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Stephen Lance Dennee, Associated Press
An Amish buggy is parked near the Graves County Courthouse in Mayfield, Ky., Thursday, Jan. 12, 2012. A group of Amish men were sent to jail by Judge Deborah Crooks for not paying fines for not displaying slow moving vehicle signs on their buggies. Reflective tape and oil lamp powered lighting are seen on the buggy.

LOUISVILLE, Ky. — A group of Amish men is asking the Kentucky Supreme Court to allow them to sidestep a state requirement that they use orange highway signs on their horse-drawn buggies.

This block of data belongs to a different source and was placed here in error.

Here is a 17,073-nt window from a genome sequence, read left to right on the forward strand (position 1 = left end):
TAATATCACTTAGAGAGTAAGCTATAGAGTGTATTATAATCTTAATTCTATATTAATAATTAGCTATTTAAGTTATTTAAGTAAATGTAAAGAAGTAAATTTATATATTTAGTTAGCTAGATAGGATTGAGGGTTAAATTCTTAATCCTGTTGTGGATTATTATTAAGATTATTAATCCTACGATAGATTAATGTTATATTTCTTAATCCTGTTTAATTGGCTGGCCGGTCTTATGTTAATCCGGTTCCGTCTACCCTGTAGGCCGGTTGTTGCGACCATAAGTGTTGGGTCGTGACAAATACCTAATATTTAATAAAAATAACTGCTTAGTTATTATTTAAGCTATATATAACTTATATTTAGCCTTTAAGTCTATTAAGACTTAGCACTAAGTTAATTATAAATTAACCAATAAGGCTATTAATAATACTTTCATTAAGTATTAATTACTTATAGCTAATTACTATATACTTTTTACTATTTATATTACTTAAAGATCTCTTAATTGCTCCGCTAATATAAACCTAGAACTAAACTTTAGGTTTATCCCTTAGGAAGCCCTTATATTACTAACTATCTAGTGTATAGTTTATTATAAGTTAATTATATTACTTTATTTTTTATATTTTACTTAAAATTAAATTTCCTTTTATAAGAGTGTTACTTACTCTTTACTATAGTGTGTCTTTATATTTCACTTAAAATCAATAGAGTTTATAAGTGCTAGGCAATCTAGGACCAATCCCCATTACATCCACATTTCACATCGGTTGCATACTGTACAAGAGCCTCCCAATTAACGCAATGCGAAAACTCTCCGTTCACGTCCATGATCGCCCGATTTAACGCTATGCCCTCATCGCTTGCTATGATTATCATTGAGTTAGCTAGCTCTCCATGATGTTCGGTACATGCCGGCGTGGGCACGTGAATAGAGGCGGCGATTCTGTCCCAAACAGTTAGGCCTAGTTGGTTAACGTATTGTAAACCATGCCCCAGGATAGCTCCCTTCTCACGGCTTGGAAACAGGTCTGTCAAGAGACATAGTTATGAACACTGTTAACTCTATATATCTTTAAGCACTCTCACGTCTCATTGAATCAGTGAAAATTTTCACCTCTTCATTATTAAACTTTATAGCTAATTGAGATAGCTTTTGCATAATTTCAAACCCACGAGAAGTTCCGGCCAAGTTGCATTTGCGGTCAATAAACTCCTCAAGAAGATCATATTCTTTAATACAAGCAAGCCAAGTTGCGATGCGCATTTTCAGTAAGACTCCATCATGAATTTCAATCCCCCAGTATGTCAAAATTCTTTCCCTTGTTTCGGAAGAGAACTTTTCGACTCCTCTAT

Some of the men have been jailed in western Kentucky for refusing to pay fines for violating the slow-moving vehicle law. The Amish men say the bright orange signs conflict with their religious beliefs to live a plain life, free of flashy colors.

William Sharp, an attorney with the Kentucky American Civil Liberties Union, filed a brief laying out arguments by the men on Thursday. The Kentucky Supreme Court has agreed to hear the case but has not set a date.

Ten Amish men were ordered to jail Thursday in Graves County, with sentences from three to 13 days.